Dal Batti Churma
Recognised as a Rajasthan speciality, Dal-batti-churma, is a wholesome Rajasthani meal. Dal, or lentil curry, is served with Bhatti, a roundel of stuffed flour that's baked in a charcoal fire or oven. Choorma is a sweet dish made with flour, jaggery or sugar and ghee.
Bhatti comes in varieties acts as a substitute for rotis. You could opt for plain batti, or try the more exotic masala, dry fruit or missi battis. Batti is made out of wheat, flour, millet or a mix of maize and wheat flour, with loads of ghee.
There is also an unending variety in churma - the colour of which depends on the ingredients. To relish Dal-bhatti-churma at a nominal expense, check out the dhabas near Sindhi Camp (Central) Bus Stand.
A kachori filled with mawa and sugar syrup, this delicacy is not to be missed. It is available at all sweet shops. In Jaipur, try famous sweet shops such as Rawat sweets and Kanji sweets near the bus stand and at LMB, Johri Bazar.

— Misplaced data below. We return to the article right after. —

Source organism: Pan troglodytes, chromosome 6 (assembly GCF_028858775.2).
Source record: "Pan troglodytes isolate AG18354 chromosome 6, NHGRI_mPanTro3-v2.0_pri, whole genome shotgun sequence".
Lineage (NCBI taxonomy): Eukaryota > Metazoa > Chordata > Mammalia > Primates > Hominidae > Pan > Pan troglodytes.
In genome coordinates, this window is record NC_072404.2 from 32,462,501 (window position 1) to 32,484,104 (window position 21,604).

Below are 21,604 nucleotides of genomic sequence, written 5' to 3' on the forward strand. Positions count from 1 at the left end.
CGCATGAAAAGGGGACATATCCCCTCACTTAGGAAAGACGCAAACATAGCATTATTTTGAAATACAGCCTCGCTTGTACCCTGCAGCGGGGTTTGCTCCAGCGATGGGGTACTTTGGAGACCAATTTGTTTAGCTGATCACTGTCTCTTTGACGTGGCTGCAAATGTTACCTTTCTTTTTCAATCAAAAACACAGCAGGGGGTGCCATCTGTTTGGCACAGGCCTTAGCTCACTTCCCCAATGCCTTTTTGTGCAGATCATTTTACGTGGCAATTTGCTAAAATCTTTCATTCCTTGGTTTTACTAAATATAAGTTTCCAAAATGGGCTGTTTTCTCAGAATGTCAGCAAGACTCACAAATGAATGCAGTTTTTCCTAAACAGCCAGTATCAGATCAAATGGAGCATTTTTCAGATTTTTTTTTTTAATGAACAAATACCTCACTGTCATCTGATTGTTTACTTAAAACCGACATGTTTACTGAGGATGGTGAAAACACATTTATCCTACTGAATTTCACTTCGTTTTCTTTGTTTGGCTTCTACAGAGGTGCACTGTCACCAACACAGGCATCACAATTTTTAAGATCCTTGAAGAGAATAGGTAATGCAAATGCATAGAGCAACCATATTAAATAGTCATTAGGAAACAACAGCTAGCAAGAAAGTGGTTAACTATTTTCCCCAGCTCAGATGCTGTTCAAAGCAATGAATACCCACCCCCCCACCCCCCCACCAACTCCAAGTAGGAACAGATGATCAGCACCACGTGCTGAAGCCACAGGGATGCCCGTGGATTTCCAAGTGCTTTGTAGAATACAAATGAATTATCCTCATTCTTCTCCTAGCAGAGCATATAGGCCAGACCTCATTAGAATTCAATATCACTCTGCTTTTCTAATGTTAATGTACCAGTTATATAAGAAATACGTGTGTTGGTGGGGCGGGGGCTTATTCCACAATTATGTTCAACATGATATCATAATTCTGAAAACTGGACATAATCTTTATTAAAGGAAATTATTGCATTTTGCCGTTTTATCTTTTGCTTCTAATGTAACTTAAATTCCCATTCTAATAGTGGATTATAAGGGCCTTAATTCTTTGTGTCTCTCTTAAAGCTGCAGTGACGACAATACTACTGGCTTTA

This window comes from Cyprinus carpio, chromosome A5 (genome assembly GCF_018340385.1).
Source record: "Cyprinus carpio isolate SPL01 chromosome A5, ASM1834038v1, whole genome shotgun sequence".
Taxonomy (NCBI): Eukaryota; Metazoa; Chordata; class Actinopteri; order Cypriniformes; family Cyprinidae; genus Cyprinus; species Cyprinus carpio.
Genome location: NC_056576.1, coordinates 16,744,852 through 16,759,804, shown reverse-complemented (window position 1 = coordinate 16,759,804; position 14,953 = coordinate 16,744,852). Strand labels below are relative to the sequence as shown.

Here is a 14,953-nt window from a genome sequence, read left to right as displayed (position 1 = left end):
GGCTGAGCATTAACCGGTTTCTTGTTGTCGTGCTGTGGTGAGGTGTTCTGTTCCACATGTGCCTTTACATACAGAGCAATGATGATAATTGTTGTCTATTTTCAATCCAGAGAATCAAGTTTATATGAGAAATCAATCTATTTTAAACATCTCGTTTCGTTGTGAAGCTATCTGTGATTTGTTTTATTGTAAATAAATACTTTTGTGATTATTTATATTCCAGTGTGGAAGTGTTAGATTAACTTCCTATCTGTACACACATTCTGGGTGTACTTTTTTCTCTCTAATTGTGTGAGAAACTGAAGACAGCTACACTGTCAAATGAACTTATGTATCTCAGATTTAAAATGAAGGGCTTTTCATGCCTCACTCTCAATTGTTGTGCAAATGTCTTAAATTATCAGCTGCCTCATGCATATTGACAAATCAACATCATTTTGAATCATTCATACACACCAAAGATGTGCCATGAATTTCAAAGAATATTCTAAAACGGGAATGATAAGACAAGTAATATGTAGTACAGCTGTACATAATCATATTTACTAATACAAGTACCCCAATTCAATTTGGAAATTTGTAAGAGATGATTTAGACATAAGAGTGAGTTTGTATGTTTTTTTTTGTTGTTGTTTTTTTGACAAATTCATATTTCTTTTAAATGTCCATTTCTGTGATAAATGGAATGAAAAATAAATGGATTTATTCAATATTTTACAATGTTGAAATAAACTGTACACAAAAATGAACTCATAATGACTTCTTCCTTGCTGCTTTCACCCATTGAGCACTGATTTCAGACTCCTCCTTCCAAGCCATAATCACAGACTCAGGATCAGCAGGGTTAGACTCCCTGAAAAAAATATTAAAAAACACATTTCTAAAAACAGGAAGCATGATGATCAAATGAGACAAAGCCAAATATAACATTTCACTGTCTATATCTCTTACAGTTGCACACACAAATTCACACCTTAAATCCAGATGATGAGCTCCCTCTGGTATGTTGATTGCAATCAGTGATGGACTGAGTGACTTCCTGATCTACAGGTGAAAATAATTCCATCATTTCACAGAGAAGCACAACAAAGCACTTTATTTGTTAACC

A deep-fried sweet dish, Ghewar is in great demand during festivals such as Gangaur and Teej. It comes in varieties such as plain, desi ghee and mawa. The best shops for this are LMB at Johri Bazar and Rawat Sweets.
Sharing prime spot with samosas and kachoris in the snack market are Mirchi Badas - green chillies dunked in besan and deep fried. You can even find vendors selling these on makeshift handcarts by the roadside.
Gatte ki subji, Rajasthani curry, Mangori, Pakodi and Ker Sangari, the traditional subjis, are part of the daily meals here. A papad - plain or masala - is a must to sum up meals, as a tradition in Rajasthan.
What is interesting about Rajasthan is the variety of rotis one gets, even in the smallest eating place. Bajre Ki Roti, Makki Ki Roti, Jau-Channa Ki Roti, Besan Ki Roti, Cheelra, Paratha, Puri, Methi Puri, Rumali Roti ... the list is endless.
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